At nineteen, 1967, I left home for college at LSU to complete a teaching degree. Being immature, thinking I was smarter than my professors, I came home in the summer of 1968 married and left home for Ft. Hood, Texas.  Five years later I was a mother of a beautiful child, but divorced, uneducated, and alone. I left home again, and worked my way through college and degrees.  As a librarian, teacher, and mother I began to entertain and teach through storytelling and puppetry.  And we laughed.

          The stories told, laid the next layer of asphalt for the road I would take.  I found those universal truths of stories to be healing for the human spirit.  Listening to the laughter of the crowd rejuvenated me.  Listening to my daughter mimic me as she retold those stories to her dolls and friends, also made me realize how our children watch in detail our every move.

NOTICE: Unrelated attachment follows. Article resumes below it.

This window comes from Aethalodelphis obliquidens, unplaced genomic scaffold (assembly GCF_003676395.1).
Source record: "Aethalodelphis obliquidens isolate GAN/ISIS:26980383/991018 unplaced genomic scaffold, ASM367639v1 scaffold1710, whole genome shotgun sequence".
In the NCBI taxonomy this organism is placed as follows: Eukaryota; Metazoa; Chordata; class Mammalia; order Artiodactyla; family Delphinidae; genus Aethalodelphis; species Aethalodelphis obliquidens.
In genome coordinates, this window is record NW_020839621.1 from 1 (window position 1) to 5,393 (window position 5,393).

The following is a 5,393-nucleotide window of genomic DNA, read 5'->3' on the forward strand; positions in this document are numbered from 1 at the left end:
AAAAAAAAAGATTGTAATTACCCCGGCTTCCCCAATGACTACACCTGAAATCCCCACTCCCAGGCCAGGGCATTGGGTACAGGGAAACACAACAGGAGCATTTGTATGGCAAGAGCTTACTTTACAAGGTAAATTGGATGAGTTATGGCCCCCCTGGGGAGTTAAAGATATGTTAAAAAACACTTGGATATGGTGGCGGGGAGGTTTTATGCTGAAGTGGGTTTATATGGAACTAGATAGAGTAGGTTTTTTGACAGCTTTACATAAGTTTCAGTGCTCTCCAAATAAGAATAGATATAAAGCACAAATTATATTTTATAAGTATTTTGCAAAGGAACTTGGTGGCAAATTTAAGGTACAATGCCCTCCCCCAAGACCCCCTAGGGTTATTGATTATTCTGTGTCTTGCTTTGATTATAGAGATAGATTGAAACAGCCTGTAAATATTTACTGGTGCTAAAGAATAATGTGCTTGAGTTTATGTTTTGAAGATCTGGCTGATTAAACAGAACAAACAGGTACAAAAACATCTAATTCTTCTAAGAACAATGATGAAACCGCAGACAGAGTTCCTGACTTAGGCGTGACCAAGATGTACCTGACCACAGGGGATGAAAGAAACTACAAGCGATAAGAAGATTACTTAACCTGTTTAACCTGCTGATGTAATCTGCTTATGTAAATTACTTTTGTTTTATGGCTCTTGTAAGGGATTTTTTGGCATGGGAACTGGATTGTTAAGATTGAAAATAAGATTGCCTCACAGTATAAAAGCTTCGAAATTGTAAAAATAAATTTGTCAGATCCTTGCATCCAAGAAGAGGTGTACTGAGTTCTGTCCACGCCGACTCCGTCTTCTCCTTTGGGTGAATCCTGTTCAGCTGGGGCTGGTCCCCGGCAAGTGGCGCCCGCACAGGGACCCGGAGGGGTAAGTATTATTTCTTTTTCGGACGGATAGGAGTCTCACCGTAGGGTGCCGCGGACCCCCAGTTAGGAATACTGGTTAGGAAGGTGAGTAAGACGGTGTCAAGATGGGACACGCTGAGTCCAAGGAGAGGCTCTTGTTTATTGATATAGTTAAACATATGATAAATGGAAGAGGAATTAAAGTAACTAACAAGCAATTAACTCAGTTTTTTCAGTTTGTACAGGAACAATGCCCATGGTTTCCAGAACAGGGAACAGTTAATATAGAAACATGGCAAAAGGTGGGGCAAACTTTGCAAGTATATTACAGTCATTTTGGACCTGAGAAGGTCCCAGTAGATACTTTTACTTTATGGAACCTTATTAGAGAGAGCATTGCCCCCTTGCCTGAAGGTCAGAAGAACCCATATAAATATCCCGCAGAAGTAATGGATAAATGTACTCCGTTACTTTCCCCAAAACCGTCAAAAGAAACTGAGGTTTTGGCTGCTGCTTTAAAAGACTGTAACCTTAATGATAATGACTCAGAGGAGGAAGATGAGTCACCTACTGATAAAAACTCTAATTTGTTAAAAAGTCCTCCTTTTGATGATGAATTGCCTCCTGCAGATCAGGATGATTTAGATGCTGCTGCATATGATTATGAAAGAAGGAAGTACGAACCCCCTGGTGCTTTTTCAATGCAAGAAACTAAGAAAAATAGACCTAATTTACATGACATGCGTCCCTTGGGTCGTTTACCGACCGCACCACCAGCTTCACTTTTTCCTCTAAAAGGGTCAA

It was the stories that led me home that weekend the club burned.  On a Sunday July 16, 1984 I drove from Norman, OK in a green Toyota loaded with kids, puppets and books and drove straight to the club.  I needed to feel the soil of my soul and show my children a part of me.  On the horizon I saw only two chimneys.  One four story chimney stood in the center of the broken brick shell, ashes smoldering, people still standing rows deep in the drive way watching. The second chimney stood alone on the west side of the building that connected the dance floor and porches to the main building.  Fire trucks and traffic blocked my entrance.